The independent news organization of Duke University

Duke's endowment dip comes amid volatile investment year, gains at other schools

Duke’s endowment took a hit this year even as other top universities saw gains. 

This year, Yale’s endowment increased by 6.8%, Harvard’s by 7.3%, the Massachusetts Institute of Technology’s by 8.3%, Carnegie Mellon’s by 5.4%, Columbia’s by 5.5%, Brown’s by 12.1%, Cornell’s by 1.9%, Dartmouth’s by 7.6% and the University of Pennsylvania’s by 3.4%. 

Unlike its similarly ranked private school counterparts, Duke’s endowment fell by nearly 1.2%—from $8.6 billion to $8.5 billion—despite a 0.7% investment return. 

Rachel Satterfield, Duke’s interim vice president for finance, explained that Duke’s endowment is calculated based on a number of factors. 

“The change in Duke’s endowment is a function of new gifts, investment returns and less Board [of Trustees] approved spending. The annual spending policy typically provides for a 5.5% distribution to support endowed programs,” Satterfield wrote in an email. 

Satterfield explained that Duke’s endowment dropped this year because the total of new donations and investment returns was less than the amount that the Board of Trustees approved for spending. 

“If new gifts to endowment and investment returns combined are less than the amount approved for spending, we experience a decline in the total market value of the endowment. This was the case in fiscal [year] 2020. We had a strong year of philanthropy, bringing in almost $400 [million] in gifts to endowment; however the return on investments was only 0.7% for the year,” she wrote. 

Duke’s endowment is not to be confused with The Duke Endowment, a private foundation that contributes to Duke as well as many other organizations. 

Duke noted in a news release last month that it is an “extraordinarily volatile year for investors.” The COVID-19 pandemic has caused uncertainty and wild stock market swings.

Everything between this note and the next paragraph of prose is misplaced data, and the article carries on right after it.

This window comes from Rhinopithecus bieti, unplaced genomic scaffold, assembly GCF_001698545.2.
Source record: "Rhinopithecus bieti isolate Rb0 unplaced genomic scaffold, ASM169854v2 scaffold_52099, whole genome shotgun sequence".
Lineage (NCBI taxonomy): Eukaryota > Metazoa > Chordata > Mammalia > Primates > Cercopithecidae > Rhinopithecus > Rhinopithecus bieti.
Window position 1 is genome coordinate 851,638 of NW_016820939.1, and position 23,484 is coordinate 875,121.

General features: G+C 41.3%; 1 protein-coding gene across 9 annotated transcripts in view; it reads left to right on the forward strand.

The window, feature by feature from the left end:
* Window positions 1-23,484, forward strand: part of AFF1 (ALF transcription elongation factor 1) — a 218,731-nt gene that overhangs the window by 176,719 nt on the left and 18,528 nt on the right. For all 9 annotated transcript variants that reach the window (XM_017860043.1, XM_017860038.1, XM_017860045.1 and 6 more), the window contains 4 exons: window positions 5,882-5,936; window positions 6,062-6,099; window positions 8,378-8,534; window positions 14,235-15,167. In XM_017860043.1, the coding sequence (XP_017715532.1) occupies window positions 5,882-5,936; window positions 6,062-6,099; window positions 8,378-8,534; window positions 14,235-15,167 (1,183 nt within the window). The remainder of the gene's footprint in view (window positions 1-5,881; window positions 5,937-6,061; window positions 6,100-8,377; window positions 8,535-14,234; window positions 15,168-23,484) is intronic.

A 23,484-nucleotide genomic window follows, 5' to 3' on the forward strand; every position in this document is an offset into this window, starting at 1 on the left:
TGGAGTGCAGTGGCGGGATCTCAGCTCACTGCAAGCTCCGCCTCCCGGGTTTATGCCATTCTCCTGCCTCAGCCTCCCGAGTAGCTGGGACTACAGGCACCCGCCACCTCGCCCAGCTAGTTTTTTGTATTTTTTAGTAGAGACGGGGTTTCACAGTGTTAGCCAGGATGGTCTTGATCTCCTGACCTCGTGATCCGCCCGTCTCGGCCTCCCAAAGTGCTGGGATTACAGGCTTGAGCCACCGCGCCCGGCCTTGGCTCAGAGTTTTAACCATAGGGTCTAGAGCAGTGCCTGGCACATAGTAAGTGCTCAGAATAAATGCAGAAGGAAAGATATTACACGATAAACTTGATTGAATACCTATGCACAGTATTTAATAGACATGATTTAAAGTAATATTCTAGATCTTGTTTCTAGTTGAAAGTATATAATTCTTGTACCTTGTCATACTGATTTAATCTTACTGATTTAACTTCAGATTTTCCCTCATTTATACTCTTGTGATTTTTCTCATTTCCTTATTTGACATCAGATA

The difference between Duke and other schools may be a result of varying asset allocations, which affect the risk versus return tradeoff for investors. Duke’s target allocations are “48% equity, 15% credit, 13% absolute return, 9% commodity, 9% real estate, 4% rates (treasuries and agencies), and 2% inflation-linked investments, such as TIPS and timber,” according to Pensions & Investments.

Brown University, which faced the highest investment return within the Ivy League, utilizes a different approach, with a significantly higher investment in absolute return—usually hedge funds—at 37%. Yale University, which also saw a strong return than Duke, also has a higher investment in that area, at 23.5%. 

Although Duke, Brown and Yale are similar private institutions in terms of size and national ranking, their target allocation distributions are quite different. 

Duke is not the only top-tier private institution to see its return on investment drop this fiscal year. Although Vanderbilt University’s endowment increased by 10.3%, the institution saw a - 0.1% investment return.


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